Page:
So as I walk up through the park on a sunny summer day beneath eight soaring white towers, I’m not surprised to see a carved figure adorning each one. Not medieval knights though, but famous warrior kings from across the centuries including David and Joshua, Caesar, Alexander the Great, and King Arthur.
Step into the inner courtyard and the style changes again. I’m no architect but I do know a Renaissance window when I see one, although I’ve never seen rooftops embellished with stone cats before, a nod to Viollet-le-Duc’s own cat who kept him company while he worked. If you have young ones with you, download the children’s activity booklet and complete the puzzles with Théobald the cat as your guide.
Whichever way I turn, I spot another eye-catching feature. Three giant stone salamanders with gaping mouths embellish blank walls, whilst an equestrian statue of Louis I of Orléans stands by the grand staircase that leads to the main entrance. Inside there are more surprises. The castle’s permanent exhibition presents decorative pieces from the Monduit workshops, famous for their sheet metal work, which features here at Pierrefonds. And on the chapel gate, Viollet-le-Duc is depicted in pilgrim’s clothing, accompanied by Louis of Orléans and his wife Valentine Visconti of Milan.
In medieval times, the castle keep would have contained the apartments of the ruling family, the last retreat in the event of a siege. At Pierrefonds, you can expect lavish decoration around the walls ranging from carved animals and plants to symbols of the Empire. And as the last word in 19th century home comforts, you’ll even find flushing toilets.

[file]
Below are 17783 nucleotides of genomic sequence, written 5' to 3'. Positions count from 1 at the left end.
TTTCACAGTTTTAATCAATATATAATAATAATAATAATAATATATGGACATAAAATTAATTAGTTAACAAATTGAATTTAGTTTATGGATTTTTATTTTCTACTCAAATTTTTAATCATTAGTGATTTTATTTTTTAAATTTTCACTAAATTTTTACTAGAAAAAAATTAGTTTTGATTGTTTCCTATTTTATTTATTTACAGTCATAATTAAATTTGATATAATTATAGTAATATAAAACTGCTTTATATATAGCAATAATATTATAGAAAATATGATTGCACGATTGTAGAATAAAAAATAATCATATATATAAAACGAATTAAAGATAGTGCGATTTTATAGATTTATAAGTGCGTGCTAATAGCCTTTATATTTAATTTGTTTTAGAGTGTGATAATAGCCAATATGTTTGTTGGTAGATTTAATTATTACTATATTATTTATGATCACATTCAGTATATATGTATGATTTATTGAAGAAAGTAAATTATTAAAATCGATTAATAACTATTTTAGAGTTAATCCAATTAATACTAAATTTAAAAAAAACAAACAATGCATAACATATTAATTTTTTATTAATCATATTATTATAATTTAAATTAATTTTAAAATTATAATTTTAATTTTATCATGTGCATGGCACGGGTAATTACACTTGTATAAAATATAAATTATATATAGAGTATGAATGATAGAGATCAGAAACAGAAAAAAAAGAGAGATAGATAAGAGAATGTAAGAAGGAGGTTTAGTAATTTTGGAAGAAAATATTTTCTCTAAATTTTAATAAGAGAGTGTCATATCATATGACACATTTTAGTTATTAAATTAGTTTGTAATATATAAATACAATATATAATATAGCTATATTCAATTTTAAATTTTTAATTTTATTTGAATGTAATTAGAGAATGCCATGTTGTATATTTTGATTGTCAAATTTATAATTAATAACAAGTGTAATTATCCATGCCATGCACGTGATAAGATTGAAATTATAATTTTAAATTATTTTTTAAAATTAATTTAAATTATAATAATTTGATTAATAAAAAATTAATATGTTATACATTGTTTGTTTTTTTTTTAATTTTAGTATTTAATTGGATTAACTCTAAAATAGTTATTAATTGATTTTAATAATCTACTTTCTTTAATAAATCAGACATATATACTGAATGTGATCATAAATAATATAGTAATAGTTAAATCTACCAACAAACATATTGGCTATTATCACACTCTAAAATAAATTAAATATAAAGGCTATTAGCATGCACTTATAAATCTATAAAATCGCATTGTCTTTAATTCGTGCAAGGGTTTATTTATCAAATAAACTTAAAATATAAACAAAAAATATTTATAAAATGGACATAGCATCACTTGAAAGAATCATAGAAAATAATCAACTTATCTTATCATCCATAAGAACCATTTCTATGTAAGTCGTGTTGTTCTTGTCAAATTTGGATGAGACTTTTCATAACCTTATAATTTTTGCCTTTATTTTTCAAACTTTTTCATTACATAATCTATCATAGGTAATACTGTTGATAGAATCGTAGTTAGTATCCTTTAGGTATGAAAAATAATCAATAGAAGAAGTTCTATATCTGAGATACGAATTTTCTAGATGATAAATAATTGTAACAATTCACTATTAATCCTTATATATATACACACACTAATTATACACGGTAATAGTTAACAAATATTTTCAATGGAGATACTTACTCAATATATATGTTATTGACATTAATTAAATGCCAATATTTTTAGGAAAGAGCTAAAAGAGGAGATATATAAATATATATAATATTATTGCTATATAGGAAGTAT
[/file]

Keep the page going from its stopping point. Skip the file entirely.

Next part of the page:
The castle cellars date back to the 14th century but the vaults were rebuilt in the 19th century and it is here that I find Le Bal des Gisants, one of the most unexpected exhibits at Pierrefonds. A gisant is a recumbent statue usually found on tombs and this collection of replicas was commissioned by King Louis Philippe to pay tribute to an eclectic collection of figures who had brought glory to France across the centuries, including Louis d’Orléans, builder of Pierrefonds. Originally kept at Versailles, the gisants are now kept here, atmospherically displayed beneath moving coloured lights against a soundtrack of whispered poems
Viollet-le-Duc’s fanciful interpretation of the Middle Ages may not please visitors who come to Pierrefonds hoping for a true-life medieval experience, but I loved it. Not authentic for sure, but quirky, imaginative and beautiful in its own unique way. Pierrefonds was one of several European castles that inspired Walt Disney for classic tales such as Sleeping Beauty, Cinderella and Snow White, and it has been used as a film set for many movie directors since.
Last stop for visitors is the model castle, made in stone for the Exposition Universelle in Paris in 1878 and weighing 4500 kg. Created under the guidance of Lucjan Wyganowski, inspector of the castle works, it was designed to show the public the scale and importance of the reconstruction works. Nearly 150 years later, it still has the power to amaze.
Begun in 1857, Viollet-le-Duc’s fantasy castle took more than 20 years to complete and was unfinished at the time of his death in 1879. But the work was carried out according to the master’s plans by his son-in-law, artist Maurice Ouradou. Finally completed in 1884, this fairy tale castle never became an Imperial residence but opened to the public in 1867, a stunning museum of medieval architecture with just a few more contemporary extras!
Château de Pierrefonds is open daily, apart from 1 January, 1 May and 25 December. For opening hours, see www.chateau-pierrefonds.fr For information on local walking trails, heritage visits and remembrance sites, visit www.destination-pierrefonds.fr
By Gillian Thornton, one of the UK’s leading travel writers and a regular writer for The Good Life France Magazine and website.